Rainbow in Huanuco, Peru. Photo courtesy of Nico Parco


4) What are some of the perks of this job?

Working in the development aid sector allows you to travel on two levels: Short-term and long-term contracts.

I do both, and have been sent to various countries (Somalia, Uganda, Zambia, Lebanon, Botswana) and lived in three countries long-term (Ethiopia, Liberia, Colombia).

Living in a country is different from just traveling. It allows you full immersion in the culture, language, and customs, and also affords you more time to properly explore the country. Being in these unusual places also lets you check out rock climbing in a different light. 

For example, while living in Ethiopia, I led a crag development project with a bunch of climbers from around the world (US, German, Israeli, etc.). We bolted a beautiful face right outside of Addis Ababa, the first and still the only real crag in the country.

Or my favorite, the time I was sent to Lebanon to create content for an economic strengthening project funded by USAID (US taxpayer money). The program was promoting rock climbing in the village of Tannourine, a paradise of Mediterranean-style limestone. This is probably the first and hopefully not the last time that the US govt put money into rock climbing for “nation-building.”


“Happiness has less to do the amount of possessions one acquires and more to do with the ability to be with friends, family, and practice your culture (religion, language, customs) freely.”


5) What are some of the challenges?

Life as a contractor can be a double-edged sword. Sometimes you have to wait weeks or months for a contract. On the other hand it’s really nice to have down time between jobs, [which allows you] to travel, to be with your family, and of course, to climb.

There are the usual challenges as well, of getting used to a new place, finding friends, learning the language, getting over the homesickness of the last place you left… typical immigrant lifestyle stuff.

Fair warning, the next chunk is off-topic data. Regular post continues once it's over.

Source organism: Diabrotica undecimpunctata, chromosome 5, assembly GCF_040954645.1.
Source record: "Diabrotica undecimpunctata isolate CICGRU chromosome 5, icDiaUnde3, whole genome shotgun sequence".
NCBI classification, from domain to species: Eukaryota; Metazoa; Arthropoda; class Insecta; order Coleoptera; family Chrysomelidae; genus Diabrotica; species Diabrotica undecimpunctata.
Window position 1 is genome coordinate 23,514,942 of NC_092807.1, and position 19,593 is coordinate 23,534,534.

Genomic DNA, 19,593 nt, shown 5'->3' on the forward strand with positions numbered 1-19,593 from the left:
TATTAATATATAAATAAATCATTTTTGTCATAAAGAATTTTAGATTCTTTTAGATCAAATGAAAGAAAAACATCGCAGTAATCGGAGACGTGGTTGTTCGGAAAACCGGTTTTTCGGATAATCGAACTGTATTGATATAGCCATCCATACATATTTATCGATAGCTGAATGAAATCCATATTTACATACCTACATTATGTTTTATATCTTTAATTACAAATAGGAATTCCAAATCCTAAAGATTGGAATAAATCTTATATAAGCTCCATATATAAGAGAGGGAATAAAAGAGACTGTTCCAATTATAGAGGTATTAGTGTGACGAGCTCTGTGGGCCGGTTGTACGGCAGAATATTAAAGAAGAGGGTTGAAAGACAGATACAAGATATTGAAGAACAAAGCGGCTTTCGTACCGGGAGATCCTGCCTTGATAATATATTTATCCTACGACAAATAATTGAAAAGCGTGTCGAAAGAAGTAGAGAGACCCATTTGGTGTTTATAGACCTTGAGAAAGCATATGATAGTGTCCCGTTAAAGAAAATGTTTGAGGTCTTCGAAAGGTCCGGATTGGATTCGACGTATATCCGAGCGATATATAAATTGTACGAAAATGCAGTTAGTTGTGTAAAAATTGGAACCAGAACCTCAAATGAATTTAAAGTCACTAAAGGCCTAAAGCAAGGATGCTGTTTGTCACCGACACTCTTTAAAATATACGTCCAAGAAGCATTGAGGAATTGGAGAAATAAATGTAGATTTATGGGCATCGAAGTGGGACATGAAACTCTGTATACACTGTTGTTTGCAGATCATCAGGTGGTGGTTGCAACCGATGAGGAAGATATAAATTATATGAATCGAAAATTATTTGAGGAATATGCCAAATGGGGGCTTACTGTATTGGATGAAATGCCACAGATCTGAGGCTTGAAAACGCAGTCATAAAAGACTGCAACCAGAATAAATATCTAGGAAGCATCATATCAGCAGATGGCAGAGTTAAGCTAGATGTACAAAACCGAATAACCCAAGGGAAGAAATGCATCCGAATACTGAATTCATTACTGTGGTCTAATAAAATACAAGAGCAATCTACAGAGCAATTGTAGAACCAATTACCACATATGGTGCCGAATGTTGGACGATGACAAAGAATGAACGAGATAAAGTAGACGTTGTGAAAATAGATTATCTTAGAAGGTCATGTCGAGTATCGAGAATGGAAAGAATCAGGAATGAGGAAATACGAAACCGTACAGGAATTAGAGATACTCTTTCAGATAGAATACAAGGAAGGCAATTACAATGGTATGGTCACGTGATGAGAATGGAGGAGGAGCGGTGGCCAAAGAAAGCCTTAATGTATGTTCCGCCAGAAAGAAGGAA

“This was the first place I came across that made me dream about this trip in the Rainbow. And now it is where we spent our anniversary, so we have more inspiration in the coming years. Thanks Laguna Paron for your beauty, your power, and for being our inspiration.” Photo courtesy of Nico Parco


6) What motivated you to pursue this career path?

I started my “career” as a journalist in Spanish language, and worked for 6 years (Spain, Texas, Chile). Once I discovered the aid sector, everything changed.

The hours, the pay, the joy of the job. I have nothing against journalism, but the conditions are horrible.

Still, journalists perform one of the most important functions in today’s society, and we should be thankful there are people willing to sacrifice so much for so little. I have only the utmost respect for them.

People like Trump, the powerful men who say reporters are the enemy of the people, are really saying, “I hate reporters because they expose all my wrongdoings to the people.” 


7) What does a “typical” week or month look like?

If I am long-term, I am typically working in an office. I am the one responsible for reporting back to the US govt what the program has been doing with its money. It’s a key position that combines research, writing, and marketing.

I would travel once a month, visiting the program’s activity sites, interviewing beneficiaries, and taking photography or video. I curate the program’s blog such as at usaidlrdp.exposure.co.

When I am doing short-term consultancies, I am at a home base (either in Utah or Chile) and traveling for 2 – 3 weeks at a time. Sometimes I work remotely but the real value I bring is being in the field gathering stories, content and creating attention grabbing pieces that shine light on the programs.


8) What do you wish you knew when first starting out?

I was lucky that I got in through the back door. Typically, an aid worker will go through the hoops of Washington, D.C. and work for several NGOs and implementers before getting the chance to live abroad. I did it differently, which may or may not work for others.


9) What is one lesson learned from your journey so far?

A few things:

1) Development aid is an industry of soft diplomacy, especially from a USAID perspective. It is also important in its role to improve health and education around the world.

My first job was in the HIV world, and if it weren’t for large international donors, millions of Africans would be either dead or in way worse conditions. In some regards, development money is really all they have to rely on. I believe Western countries have a historic “debt” with Africa and other parts of the world.

Aid is one small step to repair the damage caused by colonialism, neo-liberalism, hyper-capitalism or whatever you want to call it. The US annual budget allocates less than one half of one percent to humanitarian and development aid. Trump tried to axe the budget, but USAID is a diplomacy tool that is bipartisan.